Friday, May 31, 2019

Fiona Friday - Catnipped

©2019 Nancy Horner. All rights reserved. If you are reading this post at a site other than Bookfoolery or its RSS feed, you are reading a stolen feed. Email for written permission to reproduce text or photos.

Tuesday, May 28, 2019

Wunderland by Jennifer Cody Epstein

You know how nervous you can get about a book that so high on your wish list that you're afraid it won't meet your soaring expectations? Wunderland by Jennifer Cody Epstein was that book. I still remember scenes from The Gods of Heavenly Punishment by Epstein. So, I also knew from that experience that Jennifer Cody Epstein tears your heart into tiny bits and then sets them on fire. Still, I got to Wunderland as quickly as I could because I was so excited about it, even knowing what I was probably getting into.

Wunderland is the story of two German girls, school friends, one of whom becomes a Nazi (a member of the BDM, the girls' version of the Hitler Youth) and the other who finds out she's half Jewish. A contemporary/historical blend, the second storyline is about the daughter of the Nazi, who receives her mother's ashes and a bunch of unsent letters that explain everything her tight-lipped mother would never tell her.

Highly recommended - Perfectly paced, devastatingly realistic, clearly well-researched, and magnificently plotted. The author firmly, painfully plants you in her characters' shoes to tell a bittersweet story about a friendship tested, a mystery revealed, and the horror of war. Wunderland is one of the best books I've read, this year. Not an easy read but one that will make you feel the emotions of the characters, for better or worse.

©2019 Nancy Horner. All rights reserved. If you are reading this post at a site other than Bookfoolery or its RSS feed, you are reading a stolen feed. Email for written permission to reproduce text or photos.

Monday, May 27, 2019

Monday Malarkey

Recent arrivals (top to bottom):

  • Walking in the Shade: 1949 - 1962 by Doris Lessing - purchased
  • Pick Three by Randi Zuckerberg, 
  • Never Have I Ever by Joshilyn Jackson, and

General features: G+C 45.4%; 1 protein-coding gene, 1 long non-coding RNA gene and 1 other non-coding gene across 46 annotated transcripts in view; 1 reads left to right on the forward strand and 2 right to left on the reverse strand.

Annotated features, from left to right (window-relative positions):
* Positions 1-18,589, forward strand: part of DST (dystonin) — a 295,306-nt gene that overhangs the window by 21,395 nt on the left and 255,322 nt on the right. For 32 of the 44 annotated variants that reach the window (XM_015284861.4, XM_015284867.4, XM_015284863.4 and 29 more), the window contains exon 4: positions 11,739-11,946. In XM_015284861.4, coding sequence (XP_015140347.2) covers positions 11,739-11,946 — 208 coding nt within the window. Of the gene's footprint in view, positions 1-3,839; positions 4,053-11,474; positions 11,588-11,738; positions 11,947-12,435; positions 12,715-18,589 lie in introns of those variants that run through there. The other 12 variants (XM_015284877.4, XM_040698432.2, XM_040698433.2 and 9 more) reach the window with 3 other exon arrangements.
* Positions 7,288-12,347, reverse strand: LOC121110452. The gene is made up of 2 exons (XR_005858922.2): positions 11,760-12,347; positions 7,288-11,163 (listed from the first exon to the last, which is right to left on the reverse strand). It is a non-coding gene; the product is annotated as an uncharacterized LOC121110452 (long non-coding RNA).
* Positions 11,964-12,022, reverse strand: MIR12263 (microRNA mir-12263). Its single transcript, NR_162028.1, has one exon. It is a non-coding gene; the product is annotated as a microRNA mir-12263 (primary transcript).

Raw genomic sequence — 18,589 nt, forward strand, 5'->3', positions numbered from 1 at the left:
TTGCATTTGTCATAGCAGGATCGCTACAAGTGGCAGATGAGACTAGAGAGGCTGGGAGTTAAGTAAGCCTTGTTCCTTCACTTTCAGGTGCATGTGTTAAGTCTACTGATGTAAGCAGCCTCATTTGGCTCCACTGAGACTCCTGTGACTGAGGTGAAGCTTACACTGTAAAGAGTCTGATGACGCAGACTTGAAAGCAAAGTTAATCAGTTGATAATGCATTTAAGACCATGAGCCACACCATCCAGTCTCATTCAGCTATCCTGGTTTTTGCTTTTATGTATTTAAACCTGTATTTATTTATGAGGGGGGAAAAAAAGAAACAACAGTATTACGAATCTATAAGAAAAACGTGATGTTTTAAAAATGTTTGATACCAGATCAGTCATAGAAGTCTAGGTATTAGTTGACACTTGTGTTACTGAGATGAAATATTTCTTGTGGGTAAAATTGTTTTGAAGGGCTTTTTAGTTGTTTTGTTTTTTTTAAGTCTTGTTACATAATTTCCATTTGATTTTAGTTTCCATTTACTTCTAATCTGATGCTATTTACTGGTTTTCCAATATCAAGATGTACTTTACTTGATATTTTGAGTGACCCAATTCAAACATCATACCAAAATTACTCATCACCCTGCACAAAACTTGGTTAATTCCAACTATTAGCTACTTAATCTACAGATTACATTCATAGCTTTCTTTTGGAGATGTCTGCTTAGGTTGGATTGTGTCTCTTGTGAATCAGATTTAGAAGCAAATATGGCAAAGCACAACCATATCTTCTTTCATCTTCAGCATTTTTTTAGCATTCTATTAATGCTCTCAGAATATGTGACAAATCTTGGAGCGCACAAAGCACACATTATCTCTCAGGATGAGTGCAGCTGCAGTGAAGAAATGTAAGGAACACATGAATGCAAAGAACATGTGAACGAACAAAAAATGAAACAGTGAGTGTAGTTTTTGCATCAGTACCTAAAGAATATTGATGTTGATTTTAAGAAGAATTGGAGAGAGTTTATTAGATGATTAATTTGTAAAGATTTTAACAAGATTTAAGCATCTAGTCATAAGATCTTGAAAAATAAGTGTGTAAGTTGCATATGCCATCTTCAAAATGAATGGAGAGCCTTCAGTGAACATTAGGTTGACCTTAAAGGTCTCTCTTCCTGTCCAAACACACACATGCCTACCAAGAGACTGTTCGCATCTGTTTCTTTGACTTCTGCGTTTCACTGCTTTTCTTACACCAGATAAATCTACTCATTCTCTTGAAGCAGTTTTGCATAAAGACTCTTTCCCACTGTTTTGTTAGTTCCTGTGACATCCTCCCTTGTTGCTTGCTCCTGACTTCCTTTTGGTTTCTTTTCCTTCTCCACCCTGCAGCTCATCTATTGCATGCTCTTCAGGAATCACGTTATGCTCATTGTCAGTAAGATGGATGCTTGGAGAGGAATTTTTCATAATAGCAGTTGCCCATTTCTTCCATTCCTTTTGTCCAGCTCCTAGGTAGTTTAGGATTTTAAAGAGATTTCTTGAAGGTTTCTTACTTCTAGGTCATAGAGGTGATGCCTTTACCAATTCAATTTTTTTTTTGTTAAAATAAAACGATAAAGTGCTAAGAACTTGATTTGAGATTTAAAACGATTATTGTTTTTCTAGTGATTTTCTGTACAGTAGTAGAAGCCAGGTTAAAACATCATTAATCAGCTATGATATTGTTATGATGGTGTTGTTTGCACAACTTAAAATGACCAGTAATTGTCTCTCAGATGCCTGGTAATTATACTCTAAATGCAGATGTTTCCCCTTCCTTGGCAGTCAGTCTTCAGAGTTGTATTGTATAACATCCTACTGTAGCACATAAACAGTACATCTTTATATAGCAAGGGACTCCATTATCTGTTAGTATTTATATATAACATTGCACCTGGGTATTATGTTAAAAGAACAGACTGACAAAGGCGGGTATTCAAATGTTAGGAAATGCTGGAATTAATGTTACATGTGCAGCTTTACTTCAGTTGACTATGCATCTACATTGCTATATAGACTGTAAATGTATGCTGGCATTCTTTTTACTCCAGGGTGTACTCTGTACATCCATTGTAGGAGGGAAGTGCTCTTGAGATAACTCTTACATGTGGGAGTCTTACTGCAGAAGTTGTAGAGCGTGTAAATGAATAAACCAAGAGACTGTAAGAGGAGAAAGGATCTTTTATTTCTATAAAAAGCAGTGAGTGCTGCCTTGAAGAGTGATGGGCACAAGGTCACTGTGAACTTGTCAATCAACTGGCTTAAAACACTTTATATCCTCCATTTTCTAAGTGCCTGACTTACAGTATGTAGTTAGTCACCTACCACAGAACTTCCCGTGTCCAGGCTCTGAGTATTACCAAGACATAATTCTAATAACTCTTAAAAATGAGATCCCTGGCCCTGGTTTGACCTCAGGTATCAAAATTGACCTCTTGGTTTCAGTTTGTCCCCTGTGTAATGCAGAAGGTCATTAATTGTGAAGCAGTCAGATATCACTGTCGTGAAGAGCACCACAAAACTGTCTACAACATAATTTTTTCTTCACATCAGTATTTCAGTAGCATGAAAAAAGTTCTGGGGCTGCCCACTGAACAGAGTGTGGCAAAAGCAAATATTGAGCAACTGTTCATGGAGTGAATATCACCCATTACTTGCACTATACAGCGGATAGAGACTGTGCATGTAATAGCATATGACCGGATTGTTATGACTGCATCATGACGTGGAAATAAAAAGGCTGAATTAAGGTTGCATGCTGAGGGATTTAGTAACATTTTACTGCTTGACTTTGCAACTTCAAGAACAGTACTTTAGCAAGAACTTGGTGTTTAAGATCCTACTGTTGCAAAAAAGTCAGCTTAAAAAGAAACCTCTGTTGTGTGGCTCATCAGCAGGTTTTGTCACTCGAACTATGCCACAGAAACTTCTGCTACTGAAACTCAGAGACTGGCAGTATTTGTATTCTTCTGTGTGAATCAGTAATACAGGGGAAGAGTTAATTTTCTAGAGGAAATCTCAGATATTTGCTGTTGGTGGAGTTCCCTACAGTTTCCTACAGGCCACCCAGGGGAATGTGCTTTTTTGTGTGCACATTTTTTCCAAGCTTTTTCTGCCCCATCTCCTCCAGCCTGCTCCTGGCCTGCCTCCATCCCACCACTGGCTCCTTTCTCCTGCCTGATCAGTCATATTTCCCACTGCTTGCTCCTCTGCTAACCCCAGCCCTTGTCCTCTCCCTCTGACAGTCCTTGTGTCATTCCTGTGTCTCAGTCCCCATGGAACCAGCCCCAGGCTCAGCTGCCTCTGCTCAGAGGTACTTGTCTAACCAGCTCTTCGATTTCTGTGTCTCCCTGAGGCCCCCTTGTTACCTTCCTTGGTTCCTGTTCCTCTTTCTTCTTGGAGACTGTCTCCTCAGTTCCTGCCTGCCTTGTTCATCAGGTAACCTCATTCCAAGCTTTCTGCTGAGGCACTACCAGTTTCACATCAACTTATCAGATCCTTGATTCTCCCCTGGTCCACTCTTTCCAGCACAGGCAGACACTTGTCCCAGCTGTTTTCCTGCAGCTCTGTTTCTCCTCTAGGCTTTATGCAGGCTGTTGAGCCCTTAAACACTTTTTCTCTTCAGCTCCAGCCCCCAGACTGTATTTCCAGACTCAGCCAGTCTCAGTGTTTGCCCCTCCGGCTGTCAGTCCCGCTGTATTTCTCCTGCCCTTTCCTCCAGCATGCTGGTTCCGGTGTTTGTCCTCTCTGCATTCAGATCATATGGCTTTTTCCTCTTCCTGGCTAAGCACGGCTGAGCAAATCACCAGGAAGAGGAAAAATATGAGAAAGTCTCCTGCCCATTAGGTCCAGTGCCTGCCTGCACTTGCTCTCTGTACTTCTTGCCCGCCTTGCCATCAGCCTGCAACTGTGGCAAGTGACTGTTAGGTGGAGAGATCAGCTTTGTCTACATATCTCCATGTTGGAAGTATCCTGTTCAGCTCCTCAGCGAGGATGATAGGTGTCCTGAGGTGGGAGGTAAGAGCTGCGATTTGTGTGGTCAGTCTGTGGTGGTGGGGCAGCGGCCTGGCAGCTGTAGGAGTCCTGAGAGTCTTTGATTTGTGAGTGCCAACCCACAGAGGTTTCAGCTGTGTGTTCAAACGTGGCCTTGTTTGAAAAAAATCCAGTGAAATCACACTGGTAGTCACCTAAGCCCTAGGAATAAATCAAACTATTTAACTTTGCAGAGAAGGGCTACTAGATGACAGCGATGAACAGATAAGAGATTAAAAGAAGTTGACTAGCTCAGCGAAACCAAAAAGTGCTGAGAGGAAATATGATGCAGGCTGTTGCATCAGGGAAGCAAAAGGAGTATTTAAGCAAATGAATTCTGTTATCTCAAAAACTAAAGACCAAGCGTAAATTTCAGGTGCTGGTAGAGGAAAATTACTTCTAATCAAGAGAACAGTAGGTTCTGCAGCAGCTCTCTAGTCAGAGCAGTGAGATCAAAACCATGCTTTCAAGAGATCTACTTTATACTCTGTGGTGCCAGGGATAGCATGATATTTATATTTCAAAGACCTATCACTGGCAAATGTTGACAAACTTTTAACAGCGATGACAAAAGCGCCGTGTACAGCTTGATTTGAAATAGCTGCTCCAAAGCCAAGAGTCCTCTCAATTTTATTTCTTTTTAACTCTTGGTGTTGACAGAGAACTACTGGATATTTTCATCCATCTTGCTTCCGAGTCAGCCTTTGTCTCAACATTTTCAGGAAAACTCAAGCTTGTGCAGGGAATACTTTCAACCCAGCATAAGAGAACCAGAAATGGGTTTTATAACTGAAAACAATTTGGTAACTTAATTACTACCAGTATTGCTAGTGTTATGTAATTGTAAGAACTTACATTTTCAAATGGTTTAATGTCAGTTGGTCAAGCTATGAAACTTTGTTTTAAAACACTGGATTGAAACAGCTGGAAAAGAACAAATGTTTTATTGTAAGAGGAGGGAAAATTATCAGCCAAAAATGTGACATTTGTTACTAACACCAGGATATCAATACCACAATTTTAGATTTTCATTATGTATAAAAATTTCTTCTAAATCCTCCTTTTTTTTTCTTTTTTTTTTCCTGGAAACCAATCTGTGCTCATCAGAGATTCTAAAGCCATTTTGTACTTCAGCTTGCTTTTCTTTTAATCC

• Searching for Sylvie Lee by Jean Kwok - all from HarperCollins for review 

Walking in the Shade is an older title that I got for $1 at Off-Square Books in Oxford, MS. We went there to visit Kiddo and deliver a few things he left behind when he returned to his apartment after a break between the spring and summer semesters. We had a great time visiting. Walking in the Shade is the second of Doris Lessing's memoirs; I don't own a copy of the first, but I can't find the first memoir at a cheap enough price to suit me so I will probably just read this one and be happy or see if my library system has a copy, when I'm ready to read it.

Pick Three was a surprise. When I opened the box, my first thought was that I couldn't possibly have requested it because it's not my kind of book. Did I hit the wrong box on a request form? And, then I saw the letter inside and confirmed that I didn't request it. But, I sat down and read a few pages and I'm much more intrigued than I expected to be. The other two were requested from HarperCollins and I've been looking forward to both.

Books finished since last Malarkey:

  • Shred Girls: Lindsay's Joyride by Molly Hurford
  • Rules for Visiting by Jessica Francis Kane

Rules for Visiting is going on the favorites list. It took me a while to warm up to the writing style, but once I did I absolutely loved the story. It's a warm fuzzy of a book, about gardening, friendship, and reaching out to make friends after years of hiding from the world.

Currently reading:

  • Cat Poems by Various Authors
  • Finding Orion by John David Anderson 
  • If I Die in a Combat Zone, Box Me Up and Ship Me Home by Tim O'Brien
  • The Unspeakable Mind by Shaili Jain